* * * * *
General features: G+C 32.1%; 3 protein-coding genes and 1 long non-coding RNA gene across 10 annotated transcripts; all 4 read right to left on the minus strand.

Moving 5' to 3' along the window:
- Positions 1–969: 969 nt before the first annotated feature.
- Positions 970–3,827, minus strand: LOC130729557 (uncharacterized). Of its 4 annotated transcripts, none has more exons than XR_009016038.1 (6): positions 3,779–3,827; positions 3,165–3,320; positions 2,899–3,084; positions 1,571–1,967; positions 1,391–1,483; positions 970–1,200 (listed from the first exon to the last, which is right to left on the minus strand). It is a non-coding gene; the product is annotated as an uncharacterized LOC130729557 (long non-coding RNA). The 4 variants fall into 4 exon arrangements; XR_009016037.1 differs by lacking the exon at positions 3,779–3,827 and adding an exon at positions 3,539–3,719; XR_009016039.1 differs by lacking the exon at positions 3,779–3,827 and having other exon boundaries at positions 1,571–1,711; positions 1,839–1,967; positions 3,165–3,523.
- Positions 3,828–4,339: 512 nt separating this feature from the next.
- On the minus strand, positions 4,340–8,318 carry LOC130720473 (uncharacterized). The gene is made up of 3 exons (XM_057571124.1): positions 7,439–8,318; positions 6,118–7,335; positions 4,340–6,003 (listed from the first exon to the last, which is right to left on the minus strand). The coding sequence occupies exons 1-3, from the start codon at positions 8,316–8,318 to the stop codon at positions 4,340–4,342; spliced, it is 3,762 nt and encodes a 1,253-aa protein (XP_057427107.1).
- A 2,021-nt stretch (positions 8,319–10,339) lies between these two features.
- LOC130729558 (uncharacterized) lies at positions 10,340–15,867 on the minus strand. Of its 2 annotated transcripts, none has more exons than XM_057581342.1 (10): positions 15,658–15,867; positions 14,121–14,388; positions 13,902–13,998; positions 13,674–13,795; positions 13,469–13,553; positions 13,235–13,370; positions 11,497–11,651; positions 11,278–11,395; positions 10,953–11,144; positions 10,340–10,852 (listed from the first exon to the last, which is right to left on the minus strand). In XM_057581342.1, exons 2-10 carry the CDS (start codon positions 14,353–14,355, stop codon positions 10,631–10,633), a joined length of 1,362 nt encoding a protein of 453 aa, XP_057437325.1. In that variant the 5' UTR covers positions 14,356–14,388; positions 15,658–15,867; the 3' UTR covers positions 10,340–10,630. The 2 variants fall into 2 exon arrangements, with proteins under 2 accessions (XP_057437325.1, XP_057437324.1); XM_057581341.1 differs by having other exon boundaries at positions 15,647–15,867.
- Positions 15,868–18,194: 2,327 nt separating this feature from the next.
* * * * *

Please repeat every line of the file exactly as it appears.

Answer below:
General features: G+C 32.1%; 3 protein-coding genes and 1 long non-coding RNA gene across 10 annotated transcripts; all 4 read right to left on the minus strand.

Moving 5' to 3' along the window:
- Positions 1–969: 969 nt before the first annotated feature.
- Positions 970–3,827, minus strand: LOC130729557 (uncharacterized). Of its 4 annotated transcripts, none has more exons than XR_009016038.1 (6): positions 3,779–3,827; positions 3,165–3,320; positions 2,899–3,084; positions 1,571–1,967; positions 1,391–1,483; positions 970–1,200 (listed from the first exon to the last, which is right to left on the minus strand). It is a non-coding gene; the product is annotated as an uncharacterized LOC130729557 (long non-coding RNA). The 4 variants fall into 4 exon arrangements; XR_009016037.1 differs by lacking the exon at positions 3,779–3,827 and adding an exon at positions 3,539–3,719; XR_009016039.1 differs by lacking the exon at positions 3,779–3,827 and having other exon boundaries at positions 1,571–1,711; positions 1,839–1,967; positions 3,165–3,523.
- Positions 3,828–4,339: 512 nt separating this feature from the next.
- On the minus strand, positions 4,340–8,318 carry LOC130720473 (uncharacterized). The gene is made up of 3 exons (XM_057571124.1): positions 7,439–8,318; positions 6,118–7,335; positions 4,340–6,003 (listed from the first exon to the last, which is right to left on the minus strand). The coding sequence occupies exons 1-3, from the start codon at positions 8,316–8,318 to the stop codon at positions 4,340–4,342; spliced, it is 3,762 nt and encodes a 1,253-aa protein (XP_057427107.1).
- A 2,021-nt stretch (positions 8,319–10,339) lies between these two features.
- LOC130729558 (uncharacterized) lies at positions 10,340–15,867 on the minus strand. Of its 2 annotated transcripts, none has more exons than XM_057581342.1 (10): positions 15,658–15,867; positions 14,121–14,388; positions 13,902–13,998; positions 13,674–13,795; positions 13,469–13,553; positions 13,235–13,370; positions 11,497–11,651; positions 11,278–11,395; positions 10,953–11,144; positions 10,340–10,852 (listed from the first exon to the last, which is right to left on the minus strand). In XM_057581342.1, exons 2-10 carry the CDS (start codon positions 14,353–14,355, stop codon positions 10,631–10,633), a joined length of 1,362 nt encoding a protein of 453 aa, XP_057437325.1. In that variant the 5' UTR covers positions 14,356–14,388; positions 15,658–15,867; the 3' UTR covers positions 10,340–10,630. The 2 variants fall into 2 exon arrangements, with proteins under 2 accessions (XP_057437325.1, XP_057437324.1); XM_057581341.1 differs by having other exon boundaries at positions 15,647–15,867.
- Positions 15,868–18,194: 2,327 nt separating this feature from the next.